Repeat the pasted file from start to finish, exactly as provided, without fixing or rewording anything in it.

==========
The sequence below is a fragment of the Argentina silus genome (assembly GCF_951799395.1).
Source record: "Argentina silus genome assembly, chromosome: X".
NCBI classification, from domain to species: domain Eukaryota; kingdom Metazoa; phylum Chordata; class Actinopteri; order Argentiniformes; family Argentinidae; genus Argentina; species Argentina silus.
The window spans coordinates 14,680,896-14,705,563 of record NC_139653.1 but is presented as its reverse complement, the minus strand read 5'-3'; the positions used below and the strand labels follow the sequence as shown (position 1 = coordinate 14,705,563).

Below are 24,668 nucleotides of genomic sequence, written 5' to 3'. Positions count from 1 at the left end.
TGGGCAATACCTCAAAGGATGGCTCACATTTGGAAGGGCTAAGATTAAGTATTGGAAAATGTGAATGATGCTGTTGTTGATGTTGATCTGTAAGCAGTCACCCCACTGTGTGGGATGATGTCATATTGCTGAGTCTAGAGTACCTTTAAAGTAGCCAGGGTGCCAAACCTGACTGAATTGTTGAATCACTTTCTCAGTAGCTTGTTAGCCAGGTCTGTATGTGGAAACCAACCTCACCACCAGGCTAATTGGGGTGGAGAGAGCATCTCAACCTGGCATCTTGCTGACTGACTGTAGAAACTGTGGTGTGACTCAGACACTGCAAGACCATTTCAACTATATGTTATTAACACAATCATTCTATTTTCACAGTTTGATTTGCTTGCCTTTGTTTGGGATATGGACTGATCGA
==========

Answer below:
The sequence below is a fragment of the Argentina silus genome (assembly GCF_951799395.1).
Source record: "Argentina silus genome assembly, chromosome: X".
NCBI classification, from domain to species: domain Eukaryota; kingdom Metazoa; phylum Chordata; class Actinopteri; order Argentiniformes; family Argentinidae; genus Argentina; species Argentina silus.
The window spans coordinates 14,680,896-14,705,563 of record NC_139653.1 but is presented as its reverse complement, the minus strand read 5'-3'; the positions used below and the strand labels follow the sequence as shown (position 1 = coordinate 14,705,563).

Below are 24,668 nucleotides of genomic sequence, written 5' to 3'. Positions count from 1 at the left end.
TGGGCAATACCTCAAAGGATGGCTCACATTTGGAAGGGCTAAGATTAAGTATTGGAAAATGTGAATGATGCTGTTGTTGATGTTGATCTGTAAGCAGTCACCCCACTGTGTGGGATGATGTCATATTGCTGAGTCTAGAGTACCTTTAAAGTAGCCAGGGTGCCAAACCTGACTGAATTGTTGAATCACTTTCTCAGTAGCTTGTTAGCCAGGTCTGTATGTGGAAACCAACCTCACCACCAGGCTAATTGGGGTGGAGAGAGCATCTCAACCTGGCATCTTGCTGACTGACTGTAGAAACTGTGGTGTGACTCAGACACTGCAAGACCATTTCAACTATATGTTATTAACACAATCATTCTATTTTCACAGTTTGATTTGCTTGCCTTTGTTTGGGATATGGACTGATCGA